The Strange Loves of Martha Ivers (1946)

 “Don’t look back, baby. Don’t ever look back.”

Young Martha Ivers shares a terrible secret with her two childhood friends, Sam Masterson and Walter O’Neil concerning the death of her Aunt. Years pass, and Martha (Barbara Stanwyck) is now married to District Attorney O’Neil (Kirk Douglas). They still live in Iverstown (named for Martha’s wealthy family). Their marriage is not a happy one, but it’s sealed by shared guilt. Martha is now the wealthiest woman in Iverstown, and she and her husband either own or control everything in this corrupt small town.

strange-love-of-martha-iversOne night, a car accident strands Sam (Van Heflin) in Iverstown. It’s mere coincidence that he’s back after an absence of almost twenty years, but Walter and Martha assume he’s there to blackmail them. Their guilt alerts Masterson to the possibilities of the situation, and so he sets out to exploit it.

From director Lewis Milestone, The Strange Love of Martha Ivers is a classic entry in the genre of film noir. Kirk Douglas, in his first screen role, stars as Walter O’Neil. Obviously the studios did not yet have Douglas type-cast in the strong hero roles he later assumed. In this film, he plays mealy-mouthed O’Neil–a spineless man who’s pushed around by his wife. O’Neil’s love for his wife is sick and corrupted. He knows she despises him, but he’s going to hang onto her no matter what it takes. Lizabeth Scott stars as Toni–the girl Sam meets on his first night in town. Scott enjoyed an all-too brief career but chose to stay out of the limelight shortly after an expose in Confidential magazine. Scott reminds me very much of Lauren Bacall, and this may sound like heresy, but I prefer Scott. She’s rough around the edges and seems to be the genuine article. If Bacall hangs out with low-lifes, she is just slumming, but Lizabeth Scott seems to belong with the dregs of society–just waiting for some man to rescue her and take her home. It’s not a stretch of the imagination to envision her as Toni–the hard luck girl who’s just released from jail.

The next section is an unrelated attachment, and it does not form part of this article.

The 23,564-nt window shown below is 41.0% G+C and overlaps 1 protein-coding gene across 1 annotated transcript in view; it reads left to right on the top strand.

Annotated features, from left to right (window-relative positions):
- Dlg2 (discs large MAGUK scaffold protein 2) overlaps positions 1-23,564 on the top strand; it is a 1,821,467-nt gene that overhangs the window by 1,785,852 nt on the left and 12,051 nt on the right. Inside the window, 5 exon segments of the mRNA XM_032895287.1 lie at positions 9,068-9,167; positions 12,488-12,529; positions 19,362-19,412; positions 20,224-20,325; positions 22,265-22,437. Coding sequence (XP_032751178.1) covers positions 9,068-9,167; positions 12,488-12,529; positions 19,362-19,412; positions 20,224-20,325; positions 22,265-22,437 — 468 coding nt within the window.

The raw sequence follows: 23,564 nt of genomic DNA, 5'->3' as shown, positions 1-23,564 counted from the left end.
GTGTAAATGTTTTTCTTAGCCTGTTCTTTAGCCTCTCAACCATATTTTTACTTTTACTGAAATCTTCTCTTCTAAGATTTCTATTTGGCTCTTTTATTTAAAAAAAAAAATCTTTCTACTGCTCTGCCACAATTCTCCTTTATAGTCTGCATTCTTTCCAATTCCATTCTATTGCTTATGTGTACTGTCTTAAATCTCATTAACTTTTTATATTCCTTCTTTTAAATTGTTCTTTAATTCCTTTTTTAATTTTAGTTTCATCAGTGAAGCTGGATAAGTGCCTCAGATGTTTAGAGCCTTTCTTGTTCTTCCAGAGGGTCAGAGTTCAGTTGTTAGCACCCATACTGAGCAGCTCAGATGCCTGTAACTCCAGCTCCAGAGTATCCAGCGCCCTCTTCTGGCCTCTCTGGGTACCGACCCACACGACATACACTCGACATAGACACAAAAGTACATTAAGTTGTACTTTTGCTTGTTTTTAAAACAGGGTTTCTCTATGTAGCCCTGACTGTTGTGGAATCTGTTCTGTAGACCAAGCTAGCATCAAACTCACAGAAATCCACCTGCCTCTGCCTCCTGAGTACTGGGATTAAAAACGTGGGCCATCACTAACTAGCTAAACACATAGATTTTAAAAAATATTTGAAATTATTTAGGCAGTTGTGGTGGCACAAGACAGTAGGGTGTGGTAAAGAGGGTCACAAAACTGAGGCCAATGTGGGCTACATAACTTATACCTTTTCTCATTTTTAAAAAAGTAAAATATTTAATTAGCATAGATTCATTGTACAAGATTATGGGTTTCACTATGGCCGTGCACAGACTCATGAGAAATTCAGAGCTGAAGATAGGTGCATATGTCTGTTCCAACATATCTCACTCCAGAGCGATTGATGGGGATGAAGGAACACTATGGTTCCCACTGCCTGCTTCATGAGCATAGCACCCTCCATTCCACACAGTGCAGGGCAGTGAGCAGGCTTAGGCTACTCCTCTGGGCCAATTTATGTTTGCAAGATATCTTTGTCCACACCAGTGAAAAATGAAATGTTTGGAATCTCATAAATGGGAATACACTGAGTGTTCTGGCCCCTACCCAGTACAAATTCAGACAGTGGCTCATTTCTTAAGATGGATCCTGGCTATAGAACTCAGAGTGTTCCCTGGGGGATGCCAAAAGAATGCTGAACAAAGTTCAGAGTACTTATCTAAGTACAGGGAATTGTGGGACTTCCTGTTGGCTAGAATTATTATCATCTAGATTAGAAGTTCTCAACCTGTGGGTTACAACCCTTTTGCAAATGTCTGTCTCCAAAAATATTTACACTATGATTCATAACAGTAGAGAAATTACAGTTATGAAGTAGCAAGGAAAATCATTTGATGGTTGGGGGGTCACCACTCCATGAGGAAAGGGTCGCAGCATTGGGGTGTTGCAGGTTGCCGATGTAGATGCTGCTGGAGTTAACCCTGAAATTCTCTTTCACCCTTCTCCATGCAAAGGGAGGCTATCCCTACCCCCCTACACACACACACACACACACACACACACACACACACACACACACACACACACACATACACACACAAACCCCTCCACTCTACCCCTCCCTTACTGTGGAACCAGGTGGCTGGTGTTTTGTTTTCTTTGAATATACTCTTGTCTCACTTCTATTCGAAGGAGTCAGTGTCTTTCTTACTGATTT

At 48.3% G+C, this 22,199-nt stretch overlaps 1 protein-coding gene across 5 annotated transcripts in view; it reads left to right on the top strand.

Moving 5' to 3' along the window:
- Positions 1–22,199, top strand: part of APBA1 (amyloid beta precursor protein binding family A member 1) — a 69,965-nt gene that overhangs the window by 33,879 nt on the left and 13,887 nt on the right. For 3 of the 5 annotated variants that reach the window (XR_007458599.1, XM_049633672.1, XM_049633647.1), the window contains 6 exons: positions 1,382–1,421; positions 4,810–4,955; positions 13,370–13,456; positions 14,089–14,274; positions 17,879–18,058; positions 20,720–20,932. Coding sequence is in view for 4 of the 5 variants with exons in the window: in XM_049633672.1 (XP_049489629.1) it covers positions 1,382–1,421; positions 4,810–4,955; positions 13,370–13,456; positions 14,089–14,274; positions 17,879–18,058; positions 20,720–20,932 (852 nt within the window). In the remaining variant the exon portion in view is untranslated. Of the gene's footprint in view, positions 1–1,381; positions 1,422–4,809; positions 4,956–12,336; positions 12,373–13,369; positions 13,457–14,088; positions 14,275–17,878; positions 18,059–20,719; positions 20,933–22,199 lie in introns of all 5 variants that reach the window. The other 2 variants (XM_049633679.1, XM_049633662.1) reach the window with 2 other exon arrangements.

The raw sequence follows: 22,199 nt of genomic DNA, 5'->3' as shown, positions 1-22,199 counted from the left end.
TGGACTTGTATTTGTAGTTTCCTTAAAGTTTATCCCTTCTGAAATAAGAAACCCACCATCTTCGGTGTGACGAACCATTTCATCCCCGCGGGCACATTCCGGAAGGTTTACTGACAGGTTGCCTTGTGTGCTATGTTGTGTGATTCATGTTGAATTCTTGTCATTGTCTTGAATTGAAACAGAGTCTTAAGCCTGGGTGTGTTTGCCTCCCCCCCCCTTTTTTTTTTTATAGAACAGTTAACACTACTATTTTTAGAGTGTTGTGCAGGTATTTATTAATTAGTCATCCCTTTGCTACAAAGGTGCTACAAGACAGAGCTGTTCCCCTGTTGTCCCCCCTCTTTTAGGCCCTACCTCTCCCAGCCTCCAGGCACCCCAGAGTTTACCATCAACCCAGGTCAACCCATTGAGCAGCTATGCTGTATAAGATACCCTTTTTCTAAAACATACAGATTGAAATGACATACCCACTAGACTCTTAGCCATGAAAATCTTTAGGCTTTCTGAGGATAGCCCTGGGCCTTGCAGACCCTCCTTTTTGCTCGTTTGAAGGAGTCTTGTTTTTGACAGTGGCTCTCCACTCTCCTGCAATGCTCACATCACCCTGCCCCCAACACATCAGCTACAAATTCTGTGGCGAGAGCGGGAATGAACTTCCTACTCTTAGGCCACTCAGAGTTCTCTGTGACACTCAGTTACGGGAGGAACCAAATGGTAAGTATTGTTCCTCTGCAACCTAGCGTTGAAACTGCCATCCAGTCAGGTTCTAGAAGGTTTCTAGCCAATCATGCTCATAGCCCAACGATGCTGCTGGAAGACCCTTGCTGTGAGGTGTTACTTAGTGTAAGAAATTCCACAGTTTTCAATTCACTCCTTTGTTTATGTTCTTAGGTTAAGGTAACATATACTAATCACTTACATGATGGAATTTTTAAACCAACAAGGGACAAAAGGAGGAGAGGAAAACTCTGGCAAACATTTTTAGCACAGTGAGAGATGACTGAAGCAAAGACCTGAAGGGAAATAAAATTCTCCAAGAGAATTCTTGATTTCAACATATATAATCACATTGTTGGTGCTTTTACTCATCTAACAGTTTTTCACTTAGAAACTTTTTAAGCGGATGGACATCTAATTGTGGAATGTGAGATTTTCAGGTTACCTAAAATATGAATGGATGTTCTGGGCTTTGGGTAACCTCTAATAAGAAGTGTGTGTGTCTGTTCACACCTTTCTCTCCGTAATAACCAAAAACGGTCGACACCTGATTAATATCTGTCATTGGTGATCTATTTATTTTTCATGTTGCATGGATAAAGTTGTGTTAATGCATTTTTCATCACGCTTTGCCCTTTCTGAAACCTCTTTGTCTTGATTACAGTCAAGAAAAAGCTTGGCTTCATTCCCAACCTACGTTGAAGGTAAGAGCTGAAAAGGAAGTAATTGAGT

Barbara Stanwyck is, of course, one of film noirs great leading ladies. She’s ice cold and cruel in this role. But there’s more to Martha than meets the eye. In Martha’s first hysterical scene with her aunt, we get a glimpse of the hard, heartless woman she’ll become. And yet Martha claims to love Sam–but her love is twisted and sick too. She’s not capable of loving anyone in any normal sense of the word. Van Heflin as Sam–is a cipher. He’s a WWII veteran with a checkered past. As a child, he dominated Walter, and when Sam blows back into town, he picks up where he left off. Yet ultimately, Walter and Sam seem to recognize each other’s position. The relationship between Martha, Sam, and Walter dominates this fascinating film. The DVD is excellent quality. For film noir fans, I wholeheartedly recommend The Strange Love of Martha Ivers. It’s a fantastic film

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3 Comments

Filed under Barbara Stanwyck, Film Noir, Lizabeth Scott

3 responses to “The Strange Loves of Martha Ivers (1946)

  1. Idetrorce

    very interesting, but I don’t agree with you
    Idetrorce

  2. benrylan

    This film is marvellous, and Lizabeth Scott is an absolute legend. I love her in everything she’s done. This movie is often dismissed by the critics, but it made a lot of money, so the audience disagrees. How can you not? Even today, once the opening credits start, you can’t look away.

    Lizabeth Scott did not leave her film career due to the Confidential article though. And she didn’t lose the lawsuit either, the courts bungled the case. She walked out with her head held high and never looked back. She still lives on Hollywood Boulevard in a big house right around the corner from Elizabeth Taylor. Apparently she was friends with Michael Jackson too.

    • Guy A. Savage

      I wish Lizabeth Scott had made more films. She has such grace and presence.
      I was thinking just the other day that she still had to be alive somewhere, so thanks for the comment. I’ll edit the info about Confidential magazine. I’d read somewhere that it had basically ended her career (even though the suit was ‘bungled’ as you say) and that she stopped getting roles, but so much becomes hearsay through the years.
      I’ve been thinking about getting the book about Hal Wallis because it contains info about Scott and there’s, sadly, so little available.

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